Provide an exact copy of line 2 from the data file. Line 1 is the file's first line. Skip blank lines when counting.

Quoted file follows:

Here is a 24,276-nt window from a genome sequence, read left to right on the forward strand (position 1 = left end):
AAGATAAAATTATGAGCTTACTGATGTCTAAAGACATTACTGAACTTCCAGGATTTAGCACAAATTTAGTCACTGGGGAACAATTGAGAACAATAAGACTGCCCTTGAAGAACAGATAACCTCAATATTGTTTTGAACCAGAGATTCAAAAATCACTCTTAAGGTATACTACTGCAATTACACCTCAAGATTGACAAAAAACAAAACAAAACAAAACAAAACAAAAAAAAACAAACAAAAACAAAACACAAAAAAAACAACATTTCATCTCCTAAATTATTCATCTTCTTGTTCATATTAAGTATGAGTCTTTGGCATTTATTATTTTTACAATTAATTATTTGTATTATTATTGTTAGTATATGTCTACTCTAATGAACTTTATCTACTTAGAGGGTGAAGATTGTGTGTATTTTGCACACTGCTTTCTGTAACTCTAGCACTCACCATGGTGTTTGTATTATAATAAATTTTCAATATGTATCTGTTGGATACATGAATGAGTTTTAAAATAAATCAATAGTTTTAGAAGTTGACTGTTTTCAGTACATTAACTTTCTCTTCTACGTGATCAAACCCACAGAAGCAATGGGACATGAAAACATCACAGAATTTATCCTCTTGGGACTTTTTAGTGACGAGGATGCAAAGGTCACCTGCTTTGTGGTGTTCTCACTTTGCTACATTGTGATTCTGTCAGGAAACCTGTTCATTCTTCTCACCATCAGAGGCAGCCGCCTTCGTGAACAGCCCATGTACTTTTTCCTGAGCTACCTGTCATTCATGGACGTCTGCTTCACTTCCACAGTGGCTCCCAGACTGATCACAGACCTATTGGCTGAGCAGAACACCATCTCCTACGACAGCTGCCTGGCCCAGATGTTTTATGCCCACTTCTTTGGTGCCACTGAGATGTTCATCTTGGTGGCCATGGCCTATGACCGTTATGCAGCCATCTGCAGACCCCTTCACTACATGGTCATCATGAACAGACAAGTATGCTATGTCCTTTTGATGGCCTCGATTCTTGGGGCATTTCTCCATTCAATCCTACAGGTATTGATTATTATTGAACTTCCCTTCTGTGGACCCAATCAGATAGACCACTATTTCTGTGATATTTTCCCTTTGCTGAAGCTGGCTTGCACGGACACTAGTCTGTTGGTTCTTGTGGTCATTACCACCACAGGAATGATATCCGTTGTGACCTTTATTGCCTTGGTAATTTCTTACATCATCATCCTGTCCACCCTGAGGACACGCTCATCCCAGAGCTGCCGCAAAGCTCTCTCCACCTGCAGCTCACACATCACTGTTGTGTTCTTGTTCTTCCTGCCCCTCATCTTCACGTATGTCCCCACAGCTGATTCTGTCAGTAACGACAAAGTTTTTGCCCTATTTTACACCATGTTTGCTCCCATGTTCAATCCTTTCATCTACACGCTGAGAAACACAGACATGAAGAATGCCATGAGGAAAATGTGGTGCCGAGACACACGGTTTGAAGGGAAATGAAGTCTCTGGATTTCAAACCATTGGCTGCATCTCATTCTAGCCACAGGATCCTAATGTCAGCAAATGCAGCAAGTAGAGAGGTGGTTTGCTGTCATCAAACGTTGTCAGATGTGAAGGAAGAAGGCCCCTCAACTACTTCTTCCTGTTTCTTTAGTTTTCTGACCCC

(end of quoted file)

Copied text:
AAGATAAAATTATGAGCTTACTGATGTCTAAAGACATTACTGAACTTCCAGGATTTAGCACAAATTTAGTCACTGGGGAACAATTGAGAACAATAAGACTGCCCTTGAAGAACAGATAACCTCAATATTGTTTTGAACCAGAGATTCAAAAATCACTCTTAAGGTATACTACTGCAATTACACCTCAAGATTGACAAAAAACAAAACAAAACAAAACAAAACAAAAAAAAACAAACAAAAACAAAACACAAAAAAAACAACATTTCATCTCCTAAATTATTCATCTTCTTGTTCATATTAAGTATGAGTCTTTGGCATTTATTATTTTTACAATTAATTATTTGTATTATTATTGTTAGTATATGTCTACTCTAATGAACTTTATCTACTTAGAGGGTGAAGATTGTGTGTATTTTGCACACTGCTTTCTGTAACTCTAGCACTCACCATGGTGTTTGTATTATAATAAATTTTCAATATGTATCTGTTGGATACATGAATGAGTTTTAAAATAAATCAATAGTTTTAGAAGTTGACTGTTTTCAGTACATTAACTTTCTCTTCTACGTGATCAAACCCACAGAAGCAATGGGACATGAAAACATCACAGAATTTATCCTCTTGGGACTTTTTAGTGACGAGGATGCAAAGGTCACCTGCTTTGTGGTGTTCTCACTTTGCTACATTGTGATTCTGTCAGGAAACCTGTTCATTCTTCTCACCATCAGAGGCAGCCGCCTTCGTGAACAGCCCATGTACTTTTTCCTGAGCTACCTGTCATTCATGGACGTCTGCTTCACTTCCACAGTGGCTCCCAGACTGATCACAGACCTATTGGCTGAGCAGAACACCATCTCCTACGACAGCTGCCTGGCCCAGATGTTTTATGCCCACTTCTTTGGTGCCACTGAGATGTTCATCTTGGTGGCCATGGCCTATGACCGTTATGCAGCCATCTGCAGACCCCTTCACTACATGGTCATCATGAACAGACAAGTATGCTATGTCCTTTTGATGGCCTCGATTCTTGGGGCATTTCTCCATTCAATCCTACAGGTATTGATTATTATTGAACTTCCCTTCTGTGGACCCAATCAGATAGACCACTATTTCTGTGATATTTTCCCTTTGCTGAAGCTGGCTTGCACGGACACTAGTCTGTTGGTTCTTGTGGTCATTACCACCACAGGAATGATATCCGTTGTGACCTTTATTGCCTTGGTAATTTCTTACATCATCATCCTGTCCACCCTGAGGACACGCTCATCCCAGAGCTGCCGCAAAGCTCTCTCCACCTGCAGCTCACACATCACTGTTGTGTTCTTGTTCTTCCTGCCCCTCATCTTCACGTATGTCCCCACAGCTGATTCTGTCAGTAACGACAAAGTTTTTGCCCTATTTTACACCATGTTTGCTCCCATGTTCAATCCTTTCATCTACACGCTGAGAAACACAGACATGAAGAATGCCATGAGGAAAATGTGGTGCCGAGACACACGGTTTGAAGGGAAATGAAGTCTCTGGATTTCAAACCATTGGCTGCATCTCATTCTAGCCACAGGATCCTAATGTCAGCAAATGCAGCAAGTAGAGAGGTGGTTTGCTGTCATCAAACGTTGTCAGATGTGAAGGAAGAAGGCCCCTCAACTACTTCTTCCTGTTTCTTTAGTTTTCTGACCCC